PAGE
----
"Not with that fool store up in the backwoods? Can't make me believe that, you know."

Richard's face was a study.

"Believe it or not, it's a fact. That store is the joint property of Benson & Company. I'm the Company. I can't desert my partner just as we're getting the ground under our feet."

"Well--I'll--be--hanged," drawled Lorimer, more heavily than ever, as was his custom when opposed, "if I see it. You go and help a fellow out with capital and set him on his feet. You save his pride, I suppose, by making yourself a partner. Fine, sporty thing to do. But you've done it. You've contributed the capital. Can't reasonably suppose you contribute anything else. If you don't mind my saying it, your--previous--training--"

"Doesn't make me indispensable to the success of the business? Hardly, as yet. But for the very reason that I lack training, I've got to stay and get it."

"Take lessons in shopkeeping from Hugh Benson?"

"Exactly. And from Alf Carson. He's our manager."

"Don't know him. But from the way you allude to him I judge he has the details at his fingers-ends. That's all right. Leave--him--on--the--job."

"I will--and stay myself."

Richard's eyes were straight ahead, as the eyes of a man must be whose powerful car is running at high speed along a none too smoothly surfaced portion of state road. Therefore the glances of the two young men could not meet. But Lorimer's eyes could silently scan the well-cut profile presented to his view against the green of the fields beyond.

"Never observed," said he, with a peculiar inflection, "just how--rock-like--that chin of yours is, Rich. Reminds me of your grandfather's, for fair."

"Glad to hear it."

"You know," pursued Lorimer presently, "you gave me your promise, once, that you'd be with me on this cruise, whenever it came off. That's where the chin ought to come in. Man of your word, you know, and all that."

"I'm mighty sorry, my dear fellow. Let's not talk about it."

And clearly he was sorry. It had been a pleasant plan, and he had not forgotten the circumstances of the laughing yet serious pledge the two had given each other one evening less than two years ago.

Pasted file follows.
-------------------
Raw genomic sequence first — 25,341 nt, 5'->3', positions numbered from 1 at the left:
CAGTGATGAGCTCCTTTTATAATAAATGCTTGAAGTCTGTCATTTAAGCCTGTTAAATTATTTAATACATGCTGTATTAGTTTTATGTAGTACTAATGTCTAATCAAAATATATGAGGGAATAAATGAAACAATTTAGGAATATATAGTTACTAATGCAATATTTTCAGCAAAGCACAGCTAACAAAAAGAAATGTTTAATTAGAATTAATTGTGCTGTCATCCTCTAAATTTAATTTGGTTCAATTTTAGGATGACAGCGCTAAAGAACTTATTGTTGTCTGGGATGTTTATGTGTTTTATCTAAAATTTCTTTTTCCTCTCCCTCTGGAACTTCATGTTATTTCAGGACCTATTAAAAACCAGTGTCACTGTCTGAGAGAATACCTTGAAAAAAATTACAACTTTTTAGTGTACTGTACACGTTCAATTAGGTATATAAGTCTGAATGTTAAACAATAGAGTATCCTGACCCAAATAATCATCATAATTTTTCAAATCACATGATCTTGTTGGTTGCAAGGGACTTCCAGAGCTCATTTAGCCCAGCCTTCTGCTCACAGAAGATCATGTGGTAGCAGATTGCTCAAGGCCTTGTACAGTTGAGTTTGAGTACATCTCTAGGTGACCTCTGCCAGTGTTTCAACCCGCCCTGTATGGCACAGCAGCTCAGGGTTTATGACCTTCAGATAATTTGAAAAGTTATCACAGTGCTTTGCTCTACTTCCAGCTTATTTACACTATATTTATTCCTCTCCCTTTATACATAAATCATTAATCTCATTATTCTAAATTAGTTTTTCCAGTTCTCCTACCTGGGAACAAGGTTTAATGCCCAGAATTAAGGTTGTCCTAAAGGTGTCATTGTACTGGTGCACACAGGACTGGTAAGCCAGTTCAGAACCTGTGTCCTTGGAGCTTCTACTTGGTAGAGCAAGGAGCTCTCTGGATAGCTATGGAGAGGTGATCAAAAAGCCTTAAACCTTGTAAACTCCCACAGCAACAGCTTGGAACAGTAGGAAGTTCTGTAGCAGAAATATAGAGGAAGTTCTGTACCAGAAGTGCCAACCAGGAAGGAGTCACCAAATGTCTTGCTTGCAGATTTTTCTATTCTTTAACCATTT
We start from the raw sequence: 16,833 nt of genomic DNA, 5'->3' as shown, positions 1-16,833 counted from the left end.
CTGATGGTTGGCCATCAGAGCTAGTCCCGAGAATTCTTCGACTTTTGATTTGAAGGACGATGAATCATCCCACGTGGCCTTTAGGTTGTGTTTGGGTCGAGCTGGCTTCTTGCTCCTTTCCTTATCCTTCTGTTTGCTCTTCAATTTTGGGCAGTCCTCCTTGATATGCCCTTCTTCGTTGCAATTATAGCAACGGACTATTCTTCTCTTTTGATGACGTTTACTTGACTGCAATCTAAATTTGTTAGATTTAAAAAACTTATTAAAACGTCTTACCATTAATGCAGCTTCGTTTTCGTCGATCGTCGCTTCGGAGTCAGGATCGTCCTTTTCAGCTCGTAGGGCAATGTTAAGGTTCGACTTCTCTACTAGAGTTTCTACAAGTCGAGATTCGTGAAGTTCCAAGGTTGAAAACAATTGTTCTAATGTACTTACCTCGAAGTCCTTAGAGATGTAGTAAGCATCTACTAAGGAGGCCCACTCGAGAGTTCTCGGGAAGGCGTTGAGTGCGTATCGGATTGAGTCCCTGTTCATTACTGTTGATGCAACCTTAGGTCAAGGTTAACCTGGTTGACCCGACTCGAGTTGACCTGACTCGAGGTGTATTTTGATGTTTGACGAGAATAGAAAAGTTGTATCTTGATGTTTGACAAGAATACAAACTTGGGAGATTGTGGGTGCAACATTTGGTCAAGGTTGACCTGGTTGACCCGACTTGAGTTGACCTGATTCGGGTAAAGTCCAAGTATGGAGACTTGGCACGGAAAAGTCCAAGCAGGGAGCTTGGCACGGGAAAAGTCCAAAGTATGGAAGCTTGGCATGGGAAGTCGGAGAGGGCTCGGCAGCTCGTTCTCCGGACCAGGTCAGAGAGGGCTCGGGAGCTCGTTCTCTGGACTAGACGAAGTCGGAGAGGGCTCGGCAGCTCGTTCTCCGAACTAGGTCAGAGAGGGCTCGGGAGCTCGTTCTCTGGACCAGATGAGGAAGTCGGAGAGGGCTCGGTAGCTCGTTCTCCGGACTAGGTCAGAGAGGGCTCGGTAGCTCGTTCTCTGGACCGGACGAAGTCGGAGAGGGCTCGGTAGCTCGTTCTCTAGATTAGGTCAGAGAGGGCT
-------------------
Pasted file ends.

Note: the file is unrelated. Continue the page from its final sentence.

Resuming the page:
They kept on their way with a change of conversation, and at the rate of speed which Richard maintained were running into Eastman before they were half done with asking each other questions concerning the months during which they had seldom met.

"This the busy mart?" queried Lorimer, as the car came to a standstill before the corner store. "Well, beside Kendrick & Company's massive edifices of stone and marble--"

"Luckily, it's not beside them," retorted Richard, maintaining his good humour. "Will you come in?"

"Thanks, I will. That's what I came for. Curiosity leads me to want to view you behind the--No, no, of course it's behind the office glass partition that I'll view you, my boy. I want to hear Rich Kendrick talking business--with a big B."

"I'll talk business to you, if you don't let up," declared his friend. "You've got to be cured of the idea that this is some kind of a joke, Lorry. Will you be kind enough to take me seriously?"

"Find--that--impossible," drawled Lorimer, under his breath, as he followed Richard into the store.

But once there, of course, his manner changed to the most courteous of which he was master. He was taken to the office and there shook hands with Hugh Benson with cordiality, having known him at college as a man who commanded respect for high scholarship and modest but assured manners, though of a quite different class of comradeship from his own. He talked pleasantly with Alfred Carson, and listened with evident interest to a business discussion between Richard and his associates, in the course of which he discovered that however much or little Richard had learned, he could speak intelligently concerning the matters then in hand. He went to lunch with Richard and Hugh Benson at a hotel, and listened again, for a decision was to be made which called for haste, and no time could be lost in the consideration of it.